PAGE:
The idea of education as a method of control is not advertised as such, and most people simply think that teaching children to read and write and work with numbers is a good idea, which, of course, it is. This benevolent image has lead to unquestioned support behind education in this country from many quarters, and yet our schools are in trouble, fighting to maintain their hard won appearances. While the nose-dive in American education is an inability to continue making the social engineering palatable, it is being attributed to a loss of authority, and the most common reaction to a loss of authority is more authority, more control.

What then of those parents who choose to stand in the face of these dictates and assume responsibility for educating their own children? As long as all of the proper hoops are observed and leapt through, homeschooling parents can rattle around between laws and regulations and this is called freedom to educate our children. But many parents find these hoops altogether intolerable. In Homeschooling for Excellence (Warner Books, 1988) David and Micki Colfax wrote, “Homeschooling parents can ignore what are for the most part government directives as to what shall be taught and when. Rather, parents and children can work together to develop courses of study that address immediate and long-term needs, interests, and capabilities in the context of what they, and not a bureaucracy of decidedly dubious credibility, deem important and necessary.”

They can, but in many states such action will bring them into conflict with the law–and with their peers. Too frequently homeschooling “leaders” are briskly admonishing parents who might upset their apple carts by not complying with homeschooling laws and regulations. Civil disobedience in educational matters has become a form of heresy in many support groups, and expulsion for noncompliance is acceptable practice. Parents who find themselves caught between following the law and doing what they consider best for their children are faced with disapproval and outright condemnation from fellow homeschoolers.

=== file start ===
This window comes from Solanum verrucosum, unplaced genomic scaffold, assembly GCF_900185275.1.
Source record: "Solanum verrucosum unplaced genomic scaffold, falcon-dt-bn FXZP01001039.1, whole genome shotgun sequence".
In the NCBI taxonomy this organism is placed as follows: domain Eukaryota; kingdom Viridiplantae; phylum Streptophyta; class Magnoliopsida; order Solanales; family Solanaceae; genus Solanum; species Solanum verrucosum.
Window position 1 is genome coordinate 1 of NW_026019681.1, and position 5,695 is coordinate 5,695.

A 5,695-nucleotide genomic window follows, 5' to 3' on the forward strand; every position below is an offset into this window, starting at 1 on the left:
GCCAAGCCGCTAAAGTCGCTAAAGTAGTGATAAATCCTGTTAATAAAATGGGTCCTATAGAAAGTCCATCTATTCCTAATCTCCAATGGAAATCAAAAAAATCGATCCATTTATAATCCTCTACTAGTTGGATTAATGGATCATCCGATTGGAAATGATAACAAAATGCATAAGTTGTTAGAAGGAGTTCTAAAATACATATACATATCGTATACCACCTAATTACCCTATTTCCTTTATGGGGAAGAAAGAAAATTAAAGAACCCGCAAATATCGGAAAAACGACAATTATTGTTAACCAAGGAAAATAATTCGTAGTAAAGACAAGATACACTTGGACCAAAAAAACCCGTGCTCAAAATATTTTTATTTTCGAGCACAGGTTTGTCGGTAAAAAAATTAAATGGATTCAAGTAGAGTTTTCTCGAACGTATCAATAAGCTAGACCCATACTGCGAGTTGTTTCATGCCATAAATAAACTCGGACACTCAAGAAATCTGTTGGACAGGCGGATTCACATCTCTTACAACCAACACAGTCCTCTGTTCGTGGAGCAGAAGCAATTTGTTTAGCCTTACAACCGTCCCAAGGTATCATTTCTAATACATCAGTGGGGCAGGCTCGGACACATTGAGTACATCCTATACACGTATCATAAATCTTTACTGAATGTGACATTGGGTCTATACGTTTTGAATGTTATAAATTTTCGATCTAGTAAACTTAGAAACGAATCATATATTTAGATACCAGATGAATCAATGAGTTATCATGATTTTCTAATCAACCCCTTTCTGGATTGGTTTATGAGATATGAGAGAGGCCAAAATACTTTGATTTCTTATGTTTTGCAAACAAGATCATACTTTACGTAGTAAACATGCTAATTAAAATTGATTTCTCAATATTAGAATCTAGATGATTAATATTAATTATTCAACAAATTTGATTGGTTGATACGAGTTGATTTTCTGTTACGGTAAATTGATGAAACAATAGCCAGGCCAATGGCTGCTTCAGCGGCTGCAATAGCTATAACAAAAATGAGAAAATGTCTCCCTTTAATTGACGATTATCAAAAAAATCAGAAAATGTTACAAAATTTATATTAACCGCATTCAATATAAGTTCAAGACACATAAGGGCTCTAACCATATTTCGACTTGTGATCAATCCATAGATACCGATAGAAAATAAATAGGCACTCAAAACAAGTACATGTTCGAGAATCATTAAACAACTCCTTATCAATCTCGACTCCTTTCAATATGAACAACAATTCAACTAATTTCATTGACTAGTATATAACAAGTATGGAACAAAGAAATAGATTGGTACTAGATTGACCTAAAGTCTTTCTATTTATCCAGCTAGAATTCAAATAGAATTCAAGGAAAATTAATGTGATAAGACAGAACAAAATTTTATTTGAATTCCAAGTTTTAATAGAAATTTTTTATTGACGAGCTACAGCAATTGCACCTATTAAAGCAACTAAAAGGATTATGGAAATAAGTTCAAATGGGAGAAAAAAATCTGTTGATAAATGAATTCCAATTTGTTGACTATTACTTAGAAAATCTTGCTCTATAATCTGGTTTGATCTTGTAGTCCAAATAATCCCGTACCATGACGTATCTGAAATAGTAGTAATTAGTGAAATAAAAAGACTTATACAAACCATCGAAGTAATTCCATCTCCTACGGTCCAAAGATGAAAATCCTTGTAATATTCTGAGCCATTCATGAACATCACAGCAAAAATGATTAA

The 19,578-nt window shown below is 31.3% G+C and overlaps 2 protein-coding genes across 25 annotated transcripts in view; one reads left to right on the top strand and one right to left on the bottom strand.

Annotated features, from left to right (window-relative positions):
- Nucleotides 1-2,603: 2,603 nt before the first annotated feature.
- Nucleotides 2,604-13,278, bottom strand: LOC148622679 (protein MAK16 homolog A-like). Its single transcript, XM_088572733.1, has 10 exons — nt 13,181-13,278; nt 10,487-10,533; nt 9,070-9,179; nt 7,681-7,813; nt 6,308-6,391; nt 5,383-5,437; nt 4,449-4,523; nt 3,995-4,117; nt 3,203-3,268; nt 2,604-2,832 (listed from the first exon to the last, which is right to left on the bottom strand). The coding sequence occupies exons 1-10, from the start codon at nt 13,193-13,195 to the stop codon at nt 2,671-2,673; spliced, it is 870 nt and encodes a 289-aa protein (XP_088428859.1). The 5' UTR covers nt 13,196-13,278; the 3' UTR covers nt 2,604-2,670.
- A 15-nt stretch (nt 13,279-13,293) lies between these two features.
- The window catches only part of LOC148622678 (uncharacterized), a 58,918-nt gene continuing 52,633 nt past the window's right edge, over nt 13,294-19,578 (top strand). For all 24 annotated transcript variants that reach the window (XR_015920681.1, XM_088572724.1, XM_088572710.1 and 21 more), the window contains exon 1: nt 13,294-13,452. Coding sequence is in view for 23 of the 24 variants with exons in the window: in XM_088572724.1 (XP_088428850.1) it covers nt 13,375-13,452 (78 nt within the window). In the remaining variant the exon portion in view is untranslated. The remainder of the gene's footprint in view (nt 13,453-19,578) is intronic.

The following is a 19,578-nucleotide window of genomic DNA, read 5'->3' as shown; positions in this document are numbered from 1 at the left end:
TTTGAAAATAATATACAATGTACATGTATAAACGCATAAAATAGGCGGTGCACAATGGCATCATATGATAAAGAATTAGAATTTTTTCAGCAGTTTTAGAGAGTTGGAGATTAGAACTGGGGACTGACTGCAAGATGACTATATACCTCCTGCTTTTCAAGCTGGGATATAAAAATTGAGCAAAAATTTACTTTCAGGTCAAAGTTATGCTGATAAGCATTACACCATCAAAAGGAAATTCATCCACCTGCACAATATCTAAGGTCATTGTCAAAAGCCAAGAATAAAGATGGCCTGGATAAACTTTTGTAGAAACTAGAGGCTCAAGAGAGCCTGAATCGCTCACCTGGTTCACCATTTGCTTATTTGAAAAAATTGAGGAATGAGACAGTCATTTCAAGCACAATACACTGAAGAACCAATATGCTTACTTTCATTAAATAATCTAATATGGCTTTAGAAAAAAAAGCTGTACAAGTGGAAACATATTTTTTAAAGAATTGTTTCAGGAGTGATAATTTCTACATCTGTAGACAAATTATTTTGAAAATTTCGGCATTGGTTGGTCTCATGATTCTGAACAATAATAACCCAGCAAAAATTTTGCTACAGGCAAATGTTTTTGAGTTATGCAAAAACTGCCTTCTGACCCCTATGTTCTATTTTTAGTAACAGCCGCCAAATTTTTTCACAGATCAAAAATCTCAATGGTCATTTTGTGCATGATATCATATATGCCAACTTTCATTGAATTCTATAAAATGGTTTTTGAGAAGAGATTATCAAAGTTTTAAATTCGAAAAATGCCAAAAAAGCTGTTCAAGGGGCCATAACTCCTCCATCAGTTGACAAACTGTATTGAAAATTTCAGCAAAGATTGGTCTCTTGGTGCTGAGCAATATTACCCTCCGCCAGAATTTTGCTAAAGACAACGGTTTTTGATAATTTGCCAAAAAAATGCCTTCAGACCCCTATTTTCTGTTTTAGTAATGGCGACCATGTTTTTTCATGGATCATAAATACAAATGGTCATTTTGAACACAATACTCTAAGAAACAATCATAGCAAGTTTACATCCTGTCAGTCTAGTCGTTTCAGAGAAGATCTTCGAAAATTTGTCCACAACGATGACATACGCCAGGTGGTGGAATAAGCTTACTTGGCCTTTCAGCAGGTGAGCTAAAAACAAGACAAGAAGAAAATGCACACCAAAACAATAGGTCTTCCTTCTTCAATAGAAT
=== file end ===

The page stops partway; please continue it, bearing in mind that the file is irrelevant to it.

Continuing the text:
Why the intolerance? Fear is a strong motivating factor: fear of a loss of control on the part of the homeschooling support groups and leaders, which could potentially lead to a loss of memberships, or newsletter subscribers, or conference and workshop fees. Fear of a loss of control of others, the old “legislate thy neighbor” attitude. Fear of retribution by authorities in the form of stricter legislation or regulations. Fear of a loss of external control: a recurring theme in many homeschooling newsletters is gratitude for the laws and regulations which guide parents in their homeschooling. Fear that one wouldn’t “measure up” if homeschoolers were actually allowed to make their own decisions about education.

A few years ago, after successfully passing homeschool legislation, a major publicity campaign was launched by a large state organization with the slogan, “Homeschooling is Legal and It Works!” A catchy phrase, but I’ve often wondered if that group could have even considered spreading a slogan before the law was passed, something along the lines of “Homeschooling is Illegal, But It Works Anyway!” Not very likely. To be out of compliance with the law is to be labeled a radical, a reactionary, a rebel.

What seems to escape even the most thoughtful homeschooler is the fact that, at some point in time, someone had to challenge the law and homeschool their kids. No doubt they did so illegally. No doubt they were radical, reactionary, and rebellious. But without that first purposeful step, none of us would be homeschooling our children today–legally or otherwise. We need to look down the road to ten or fifteen years from now and try to imagine what the homeschooling atmosphere will be like then. Will homeschooling families enjoy the freedom to simply live with their children? Or will homeschooling have become a bureaucratic nightmare, with volumes of regulations and guidelines? The choice is ours.

- Copyright 1991 Helen Hegener